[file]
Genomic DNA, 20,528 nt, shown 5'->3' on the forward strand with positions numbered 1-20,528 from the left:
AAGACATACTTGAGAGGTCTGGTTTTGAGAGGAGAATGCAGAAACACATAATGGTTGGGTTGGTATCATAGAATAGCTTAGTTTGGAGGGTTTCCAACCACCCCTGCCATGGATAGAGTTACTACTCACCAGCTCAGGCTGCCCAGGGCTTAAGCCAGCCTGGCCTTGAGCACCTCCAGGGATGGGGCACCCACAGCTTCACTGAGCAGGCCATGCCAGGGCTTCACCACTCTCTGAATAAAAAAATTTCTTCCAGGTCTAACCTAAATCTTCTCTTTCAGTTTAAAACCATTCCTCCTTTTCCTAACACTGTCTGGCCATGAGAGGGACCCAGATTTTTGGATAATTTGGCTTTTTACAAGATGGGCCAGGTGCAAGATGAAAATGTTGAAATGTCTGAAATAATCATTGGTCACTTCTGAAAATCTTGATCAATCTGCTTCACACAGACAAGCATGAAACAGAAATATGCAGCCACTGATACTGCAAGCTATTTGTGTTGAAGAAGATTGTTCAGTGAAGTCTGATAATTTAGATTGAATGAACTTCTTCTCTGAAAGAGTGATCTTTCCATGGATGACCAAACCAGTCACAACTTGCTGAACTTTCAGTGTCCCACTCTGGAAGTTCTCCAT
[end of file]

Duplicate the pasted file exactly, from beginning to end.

Genomic DNA, 20,528 nt, shown 5'->3' on the forward strand with positions numbered 1-20,528 from the left:
AAGACATACTTGAGAGGTCTGGTTTTGAGAGGAGAATGCAGAAACACATAATGGTTGGGTTGGTATCATAGAATAGCTTAGTTTGGAGGGTTTCCAACCACCCCTGCCATGGATAGAGTTACTACTCACCAGCTCAGGCTGCCCAGGGCTTAAGCCAGCCTGGCCTTGAGCACCTCCAGGGATGGGGCACCCACAGCTTCACTGAGCAGGCCATGCCAGGGCTTCACCACTCTCTGAATAAAAAAATTTCTTCCAGGTCTAACCTAAATCTTCTCTTTCAGTTTAAAACCATTCCTCCTTTTCCTAACACTGTCTGGCCATGAGAGGGACCCAGATTTTTGGATAATTTGGCTTTTTACAAGATGGGCCAGGTGCAAGATGAAAATGTTGAAATGTCTGAAATAATCATTGGTCACTTCTGAAAATCTTGATCAATCTGCTTCACACAGACAAGCATGAAACAGAAATATGCAGCCACTGATACTGCAAGCTATTTGTGTTGAAGAAGATTGTTCAGTGAAGTCTGATAATTTAGATTGAATGAACTTCTTCTCTGAAAGAGTGATCTTTCCATGGATGACCAAACCAGTCACAACTTGCTGAACTTTCAGTGTCCCACTCTGGAAGTTCTCCAT